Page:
The lawsuit between Mr Lee Kuan Yew and his son, Mr Lee Hsien Loong, against the SDP over the National Kidney Foundation will soon be going to its hearing over the assessment for damages.
The courts awarded the Lees summary judgment preventing the matter going to trial. The defendants were thus unable to defend themselves and cross-examine the Lees.
The next step is for both parties to file their Affidavit Evidence In Chief (AEIC) in preparation for the hearing to assess the amount of damages the defendants have to pay to the plaintiffs.
Below is the AEIC filed by Dr Chee Soon Juan.
This would also necessitate the parties presenting themselves in court for cross-examination.
Readers would do well to note, however, that the Lees will find some excuse to avoid facing the SDP at the hearing and being cross-examined by the defendants.
Pseudonymity: Here are some of my related posts – PAP’s prostitutes; Lawyers’ Rights Watch report on Rule Of Law in Singapore AND Singapore’s two-faced judiciary
Affidavit Evidence In Chief
I, Chee Soon Juan, do hereby make oath and say as follows:
1. I am the Defendant in this suit.
2. I am filing this AEIC on my own behalf and on behalf of Defendants No. 1 (Singapore Democratic Party) and No. 2 (Chee Siok Chin).
3. The Plaintiffs were awarded summary judgment in a hearing where our counsel was not present as he was ill.
4. In the first place we do not accept the summary judgment handed down by the Courts. Despite the fact that we had filed our defence showing that there were triable issues and disputes of facts, Judge Belinda Ang awarded summary judgment to the plaintiffs.
5. This meant that there was no trial and the defendants were not afforded the opportunity to call our witnesses, cross-examine the plaintiffs, and conduct our defence in open court.
6. This is a travesty of justice.
7. Any claim for damages must be backed up by an assessment of the plaintiffs’ reputation. The question is to find a independent and unbiased assessment of these reputations.
8. To be sure the plaintiffs’ reputations have been built up on the backs of a controlled and subservient media. The media would sing their praises leading everyone to conclude that their reputation is sterling.
9. There is little coverage and analysis of the political machinations of the plaintiffs by Singapore’s media.
10. In other words: self-praise is no praise.
11. The foreign media, that is, those that do not circulate in Singapore and hence out of the punitive reach of the plaintiffs, hold a much more critical view.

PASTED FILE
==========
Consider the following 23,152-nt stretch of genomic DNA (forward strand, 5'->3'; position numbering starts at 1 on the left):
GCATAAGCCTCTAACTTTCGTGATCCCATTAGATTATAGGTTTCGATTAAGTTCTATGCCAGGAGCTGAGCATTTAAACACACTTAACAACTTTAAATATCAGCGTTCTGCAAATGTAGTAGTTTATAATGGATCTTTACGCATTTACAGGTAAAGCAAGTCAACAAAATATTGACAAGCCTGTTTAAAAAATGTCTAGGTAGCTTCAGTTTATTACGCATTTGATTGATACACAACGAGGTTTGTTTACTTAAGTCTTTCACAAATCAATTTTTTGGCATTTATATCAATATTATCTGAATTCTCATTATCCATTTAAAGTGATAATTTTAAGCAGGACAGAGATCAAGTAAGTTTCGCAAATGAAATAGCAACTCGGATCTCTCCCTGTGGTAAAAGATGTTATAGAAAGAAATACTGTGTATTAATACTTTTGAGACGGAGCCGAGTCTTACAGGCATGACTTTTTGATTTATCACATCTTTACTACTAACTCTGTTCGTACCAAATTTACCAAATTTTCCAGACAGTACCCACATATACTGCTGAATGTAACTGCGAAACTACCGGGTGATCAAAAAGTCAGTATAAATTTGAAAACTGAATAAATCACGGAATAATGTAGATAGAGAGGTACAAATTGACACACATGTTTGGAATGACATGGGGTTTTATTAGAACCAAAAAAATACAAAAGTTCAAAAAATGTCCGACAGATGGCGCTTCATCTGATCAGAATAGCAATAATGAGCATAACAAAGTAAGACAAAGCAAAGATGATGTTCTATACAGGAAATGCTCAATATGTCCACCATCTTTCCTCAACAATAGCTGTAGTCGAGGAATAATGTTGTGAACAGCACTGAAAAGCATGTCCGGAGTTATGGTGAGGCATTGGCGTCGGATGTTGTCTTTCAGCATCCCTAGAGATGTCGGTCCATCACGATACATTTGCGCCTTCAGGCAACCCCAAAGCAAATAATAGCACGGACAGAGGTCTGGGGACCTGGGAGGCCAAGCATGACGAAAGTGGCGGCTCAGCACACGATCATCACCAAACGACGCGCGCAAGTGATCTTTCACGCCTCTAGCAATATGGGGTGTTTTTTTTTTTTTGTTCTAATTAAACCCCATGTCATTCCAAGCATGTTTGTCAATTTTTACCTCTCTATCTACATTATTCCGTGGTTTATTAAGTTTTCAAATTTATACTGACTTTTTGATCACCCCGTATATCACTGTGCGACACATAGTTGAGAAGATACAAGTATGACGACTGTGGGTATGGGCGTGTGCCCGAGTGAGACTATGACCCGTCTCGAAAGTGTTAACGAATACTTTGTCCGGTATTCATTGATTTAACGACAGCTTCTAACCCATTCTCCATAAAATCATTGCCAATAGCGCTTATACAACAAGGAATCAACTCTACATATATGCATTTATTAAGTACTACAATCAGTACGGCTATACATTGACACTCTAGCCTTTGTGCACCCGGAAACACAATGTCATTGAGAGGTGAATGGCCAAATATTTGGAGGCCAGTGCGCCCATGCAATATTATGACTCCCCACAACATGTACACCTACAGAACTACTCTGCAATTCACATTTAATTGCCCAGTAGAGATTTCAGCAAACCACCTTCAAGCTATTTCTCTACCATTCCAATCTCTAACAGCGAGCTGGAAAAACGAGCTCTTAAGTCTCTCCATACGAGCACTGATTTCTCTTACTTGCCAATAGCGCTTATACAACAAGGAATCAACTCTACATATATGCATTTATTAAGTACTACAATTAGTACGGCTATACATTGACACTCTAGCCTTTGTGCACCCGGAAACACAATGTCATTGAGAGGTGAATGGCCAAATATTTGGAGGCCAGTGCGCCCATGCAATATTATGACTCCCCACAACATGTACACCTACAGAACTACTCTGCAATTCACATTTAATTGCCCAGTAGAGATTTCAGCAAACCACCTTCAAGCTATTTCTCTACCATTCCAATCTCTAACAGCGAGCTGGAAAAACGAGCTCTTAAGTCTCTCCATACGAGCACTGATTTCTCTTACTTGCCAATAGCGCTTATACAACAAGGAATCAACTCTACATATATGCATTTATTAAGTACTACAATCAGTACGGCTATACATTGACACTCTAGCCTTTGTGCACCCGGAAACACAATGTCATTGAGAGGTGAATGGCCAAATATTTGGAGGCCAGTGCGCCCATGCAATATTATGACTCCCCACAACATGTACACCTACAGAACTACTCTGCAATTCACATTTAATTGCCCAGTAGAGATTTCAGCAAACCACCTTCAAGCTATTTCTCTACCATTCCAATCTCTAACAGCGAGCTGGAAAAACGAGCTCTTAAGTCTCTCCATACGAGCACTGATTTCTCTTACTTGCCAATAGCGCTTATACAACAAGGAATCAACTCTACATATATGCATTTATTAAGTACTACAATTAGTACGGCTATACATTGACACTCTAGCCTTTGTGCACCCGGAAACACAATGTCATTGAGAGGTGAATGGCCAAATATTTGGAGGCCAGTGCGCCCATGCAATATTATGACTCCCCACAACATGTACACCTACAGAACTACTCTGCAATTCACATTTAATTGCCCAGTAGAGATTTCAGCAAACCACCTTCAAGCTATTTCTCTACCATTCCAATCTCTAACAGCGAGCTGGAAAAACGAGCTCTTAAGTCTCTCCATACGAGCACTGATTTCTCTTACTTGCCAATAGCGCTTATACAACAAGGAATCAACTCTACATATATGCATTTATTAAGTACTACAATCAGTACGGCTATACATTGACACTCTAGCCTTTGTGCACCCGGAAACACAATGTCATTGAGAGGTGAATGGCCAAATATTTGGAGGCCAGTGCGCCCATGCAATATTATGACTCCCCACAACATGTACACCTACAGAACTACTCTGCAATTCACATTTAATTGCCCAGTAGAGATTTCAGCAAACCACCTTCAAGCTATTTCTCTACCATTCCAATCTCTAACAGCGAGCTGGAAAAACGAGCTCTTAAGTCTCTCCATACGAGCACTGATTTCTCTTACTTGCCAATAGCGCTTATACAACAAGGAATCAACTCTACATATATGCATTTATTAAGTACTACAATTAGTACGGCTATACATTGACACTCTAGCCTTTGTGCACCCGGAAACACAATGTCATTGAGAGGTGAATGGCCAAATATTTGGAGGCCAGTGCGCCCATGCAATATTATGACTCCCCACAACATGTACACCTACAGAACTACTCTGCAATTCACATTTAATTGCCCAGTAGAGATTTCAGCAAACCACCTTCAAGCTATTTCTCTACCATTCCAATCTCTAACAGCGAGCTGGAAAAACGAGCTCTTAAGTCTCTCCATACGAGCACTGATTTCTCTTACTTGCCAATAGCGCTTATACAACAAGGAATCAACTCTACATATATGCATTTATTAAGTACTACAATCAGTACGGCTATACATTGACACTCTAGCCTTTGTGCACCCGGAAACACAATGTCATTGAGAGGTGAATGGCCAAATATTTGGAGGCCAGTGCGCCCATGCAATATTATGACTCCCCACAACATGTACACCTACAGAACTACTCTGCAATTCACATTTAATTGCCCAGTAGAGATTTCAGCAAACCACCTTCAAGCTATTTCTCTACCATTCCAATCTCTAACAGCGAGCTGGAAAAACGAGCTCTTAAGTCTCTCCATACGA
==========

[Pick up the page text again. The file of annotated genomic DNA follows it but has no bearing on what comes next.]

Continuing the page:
12. In the legal realm, Lee Kuan Yew had sued the late Devan Nair in Canada in 1999 for defamation over an article entitled “Singapore Sage” published in the Globe and Mail, a Canadian newspaper.
13. Nair countersued, claiming damages for the tort of abuse of process.
14. Lee Kuan Yew applied for an order to strike out Nair’s counterclaim, saying that Nair’s counterclaim was “scandalous, vexatious or an abuse of process of the Court.”
15. The presiding judge, Greer J., dismissed Lee’s application, ruling that “Lee’s action is brought in a country that prides itself in allowing freedom of expression.” (See Exhibit collectively marked CSJ-1)
16. This is another indication that there is no freedom of expression in Singapore which lends weight to the argument that the plaintiffs’ reputations have been inflated by the Lees themselves.
17. Several international groups such as Amnesty International, Freedom House, Reporters Without Borders, Human Rights Watch, National Endowment for Democracy, Council for a Community of Democracy, Lawyers Rights Watch Canada, International Commission of Jurists, Human Rights First, and the US State Department have criticised the Singapore Government, headed by the plaintiffs, for not respecting the freedom of expression in Singapore.
18. This again supports the defendants’ argument that the reputations of the plaintiffs are not what the Lees claim them to be. They must also be seen in the context of the lack of freedom of expression in Singapore which curtails criticism, as well as the publication of such criticism, of the Lees.
Views of the layperson
19. On the other hand the Internet, especially the online forums where the Government has little control over discussions, are rife with robust criticism of the plaintiffs.
20. This is an illustration of what the layperson thinks given an independent and free forum.
21. Another way that the plaintiffs’ reputations are assessed is through general elections.
22. With the elections system, in the words of Lee Kuan Yew, “engineered” to ensure a PAP victory, is it any wonder that the Lees continue to be re-elected at every election? (See Exhibit collectively marked CSJ-1)
23. Lee Kuan Yew has indicated that the one-man-one-vote system has to be changed if necessary.
24. Lee Hsien Loong has said that if there are more opposition members of parliament, he, as prime minister, will have to “fix” the opposition and “buy” support (See Exhibit collectively marked CSJ-1)
25. The Elections Department which conducts elections is supervised by the Prime Minister’s Office.
26. The reputations of the plaintiffs must be assessed by looking at the entire spectrum of views, not just a selective and highly skewed picture promulgated by the Singapore Press Holdings, Media Corp and the election system.
27. Only when such a comprehensive vantage is considered can an accurate and unbiased assessment of their reputations be made.
Sworn in Singapore this
20th day of November 2007
Before A COMMISSIONER FOR OATHS